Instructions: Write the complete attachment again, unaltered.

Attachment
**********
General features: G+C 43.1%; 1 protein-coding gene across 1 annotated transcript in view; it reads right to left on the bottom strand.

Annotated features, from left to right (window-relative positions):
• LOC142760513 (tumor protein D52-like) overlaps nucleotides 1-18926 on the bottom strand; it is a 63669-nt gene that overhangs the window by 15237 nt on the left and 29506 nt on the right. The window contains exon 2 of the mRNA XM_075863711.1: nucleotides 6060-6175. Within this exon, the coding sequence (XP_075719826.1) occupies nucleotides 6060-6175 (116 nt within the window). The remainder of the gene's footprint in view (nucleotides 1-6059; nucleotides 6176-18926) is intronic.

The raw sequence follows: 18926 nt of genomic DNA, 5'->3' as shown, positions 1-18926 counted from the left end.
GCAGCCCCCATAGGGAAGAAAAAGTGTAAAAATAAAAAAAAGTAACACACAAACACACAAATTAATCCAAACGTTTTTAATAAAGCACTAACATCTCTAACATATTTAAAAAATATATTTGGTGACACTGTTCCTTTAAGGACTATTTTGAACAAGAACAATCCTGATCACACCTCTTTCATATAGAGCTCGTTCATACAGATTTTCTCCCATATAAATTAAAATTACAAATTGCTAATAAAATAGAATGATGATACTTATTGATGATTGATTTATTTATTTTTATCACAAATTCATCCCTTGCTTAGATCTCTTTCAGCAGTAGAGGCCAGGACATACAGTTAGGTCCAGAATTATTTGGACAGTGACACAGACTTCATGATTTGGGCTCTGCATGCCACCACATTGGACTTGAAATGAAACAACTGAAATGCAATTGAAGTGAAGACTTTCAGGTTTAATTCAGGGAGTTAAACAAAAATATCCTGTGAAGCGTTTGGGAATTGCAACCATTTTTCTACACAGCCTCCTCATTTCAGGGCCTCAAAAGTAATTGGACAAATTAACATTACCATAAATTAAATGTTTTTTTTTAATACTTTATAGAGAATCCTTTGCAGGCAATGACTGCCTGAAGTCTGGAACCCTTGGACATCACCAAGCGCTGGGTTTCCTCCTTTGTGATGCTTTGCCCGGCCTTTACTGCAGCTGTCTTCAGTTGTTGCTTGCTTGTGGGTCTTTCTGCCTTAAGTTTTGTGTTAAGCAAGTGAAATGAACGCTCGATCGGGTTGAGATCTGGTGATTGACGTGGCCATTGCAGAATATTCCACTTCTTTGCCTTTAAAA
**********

General features: G+C 43.1%; 1 protein-coding gene across 1 annotated transcript in view; it reads right to left on the bottom strand.

Annotated features, from left to right (window-relative positions):
• LOC142760513 (tumor protein D52-like) overlaps nucleotides 1-18926 on the bottom strand; it is a 63669-nt gene that overhangs the window by 15237 nt on the left and 29506 nt on the right. The window contains exon 2 of the mRNA XM_075863711.1: nucleotides 6060-6175. Within this exon, the coding sequence (XP_075719826.1) occupies nucleotides 6060-6175 (116 nt within the window). The remainder of the gene's footprint in view (nucleotides 1-6059; nucleotides 6176-18926) is intronic.

The raw sequence follows: 18926 nt of genomic DNA, 5'->3' as shown, positions 1-18926 counted from the left end.
GCAGCCCCCATAGGGAAGAAAAAGTGTAAAAATAAAAAAAAGTAACACACAAACACACAAATTAATCCAAACGTTTTTAATAAAGCACTAACATCTCTAACATATTTAAAAAATATATTTGGTGACACTGTTCCTTTAAGGACTATTTTGAACAAGAACAATCCTGATCACACCTCTTTCATATAGAGCTCGTTCATACAGATTTTCTCCCATATAAATTAAAATTACAAATTGCTAATAAAATAGAATGATGATACTTATTGATGATTGATTTATTTATTTTTATCACAAATTCATCCCTTGCTTAGATCTCTTTCAGCAGTAGAGGCCAGGACATACAGTTAGGTCCAGAATTATTTGGACAGTGACACAGACTTCATGATTTGGGCTCTGCATGCCACCACATTGGACTTGAAATGAAACAACTGAAATGCAATTGAAGTGAAGACTTTCAGGTTTAATTCAGGGAGTTAAACAAAAATATCCTGTGAAGCGTTTGGGAATTGCAACCATTTTTCTACACAGCCTCCTCATTTCAGGGCCTCAAAAGTAATTGGACAAATTAACATTACCATAAATTAAATGTTTTTTTTTAATACTTTATAGAGAATCCTTTGCAGGCAATGACTGCCTGAAGTCTGGAACCCTTGGACATCACCAAGCGCTGGGTTTCCTCCTTTGTGATGCTTTGCCCGGCCTTTACTGCAGCTGTCTTCAGTTGTTGCTTGCTTGTGGGTCTTTCTGCCTTAAGTTTTGTGTTAAGCAAGTGAAATGAACGCTCGATCGGGTTGAGATCTGGTGATTGACGTGGCCATTGCAGAATATTCCACTTCTTTGCCTTTAAAA